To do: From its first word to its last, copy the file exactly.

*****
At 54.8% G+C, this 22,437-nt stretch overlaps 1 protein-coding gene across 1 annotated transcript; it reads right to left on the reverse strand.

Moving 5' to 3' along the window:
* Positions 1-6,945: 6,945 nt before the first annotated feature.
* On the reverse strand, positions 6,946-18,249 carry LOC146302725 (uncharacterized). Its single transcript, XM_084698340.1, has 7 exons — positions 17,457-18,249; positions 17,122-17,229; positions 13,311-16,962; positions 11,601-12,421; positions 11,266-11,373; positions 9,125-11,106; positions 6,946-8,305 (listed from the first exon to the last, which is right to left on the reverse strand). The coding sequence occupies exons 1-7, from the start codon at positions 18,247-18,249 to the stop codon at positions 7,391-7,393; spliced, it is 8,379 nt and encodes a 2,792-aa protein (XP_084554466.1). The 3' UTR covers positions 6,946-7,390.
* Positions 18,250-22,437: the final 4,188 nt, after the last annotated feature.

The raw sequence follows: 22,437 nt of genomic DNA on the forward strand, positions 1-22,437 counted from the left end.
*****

At 54.8% G+C, this 22,437-nt stretch overlaps 1 protein-coding gene across 1 annotated transcript; it reads right to left on the reverse strand.

Moving 5' to 3' along the window:
* Positions 1-6,945: 6,945 nt before the first annotated feature.
* On the reverse strand, positions 6,946-18,249 carry LOC146302725 (uncharacterized). Its single transcript, XM_084698340.1, has 7 exons — positions 17,457-18,249; positions 17,122-17,229; positions 13,311-16,962; positions 11,601-12,421; positions 11,266-11,373; positions 9,125-11,106; positions 6,946-8,305 (listed from the first exon to the last, which is right to left on the reverse strand). The coding sequence occupies exons 1-7, from the start codon at positions 18,247-18,249 to the stop codon at positions 7,391-7,393; spliced, it is 8,379 nt and encodes a 2,792-aa protein (XP_084554466.1). The 3' UTR covers positions 6,946-7,390.
* Positions 18,250-22,437: the final 4,188 nt, after the last annotated feature.

The raw sequence follows: 22,437 nt of genomic DNA on the forward strand, positions 1-22,437 counted from the left end.